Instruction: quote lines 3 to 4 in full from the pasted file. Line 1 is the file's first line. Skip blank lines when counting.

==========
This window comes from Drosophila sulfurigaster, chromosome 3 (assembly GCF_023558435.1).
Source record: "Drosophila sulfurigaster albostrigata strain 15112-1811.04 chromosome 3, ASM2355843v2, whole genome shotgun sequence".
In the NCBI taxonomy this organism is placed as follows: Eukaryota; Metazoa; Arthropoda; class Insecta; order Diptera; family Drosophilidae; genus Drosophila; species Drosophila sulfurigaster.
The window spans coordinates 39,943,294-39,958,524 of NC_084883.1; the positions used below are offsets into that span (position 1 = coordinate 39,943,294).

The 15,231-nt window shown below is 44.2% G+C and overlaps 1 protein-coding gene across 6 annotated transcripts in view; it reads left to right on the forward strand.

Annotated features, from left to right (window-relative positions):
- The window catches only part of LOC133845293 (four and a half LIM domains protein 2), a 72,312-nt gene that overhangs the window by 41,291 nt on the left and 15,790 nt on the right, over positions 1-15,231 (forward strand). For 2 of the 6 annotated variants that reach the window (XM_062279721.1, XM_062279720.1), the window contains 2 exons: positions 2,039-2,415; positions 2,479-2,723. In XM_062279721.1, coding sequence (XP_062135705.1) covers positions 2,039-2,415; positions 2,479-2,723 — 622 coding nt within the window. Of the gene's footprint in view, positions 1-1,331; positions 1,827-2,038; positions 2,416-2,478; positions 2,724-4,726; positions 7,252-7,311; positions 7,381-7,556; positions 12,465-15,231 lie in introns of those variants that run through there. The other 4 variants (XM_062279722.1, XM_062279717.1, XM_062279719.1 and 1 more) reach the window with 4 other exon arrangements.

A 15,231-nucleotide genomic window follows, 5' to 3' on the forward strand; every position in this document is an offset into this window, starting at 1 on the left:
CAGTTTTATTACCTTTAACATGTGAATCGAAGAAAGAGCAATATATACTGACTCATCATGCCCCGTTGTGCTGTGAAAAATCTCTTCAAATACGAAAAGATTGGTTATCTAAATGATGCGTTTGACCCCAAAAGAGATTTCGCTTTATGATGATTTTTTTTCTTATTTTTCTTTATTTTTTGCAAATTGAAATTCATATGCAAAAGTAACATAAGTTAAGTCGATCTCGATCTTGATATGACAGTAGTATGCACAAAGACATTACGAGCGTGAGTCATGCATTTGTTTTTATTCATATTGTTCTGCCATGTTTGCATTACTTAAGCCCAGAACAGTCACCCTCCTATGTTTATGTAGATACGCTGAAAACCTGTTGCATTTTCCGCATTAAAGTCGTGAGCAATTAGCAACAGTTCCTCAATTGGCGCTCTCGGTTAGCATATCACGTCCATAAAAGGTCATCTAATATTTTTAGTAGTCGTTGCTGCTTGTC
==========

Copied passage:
In the NCBI taxonomy this organism is placed as follows: Eukaryota; Metazoa; Arthropoda; class Insecta; order Diptera; family Drosophilidae; genus Drosophila; species Drosophila sulfurigaster.
The window spans coordinates 39,943,294-39,958,524 of NC_084883.1; the positions used below are offsets into that span (position 1 = coordinate 39,943,294).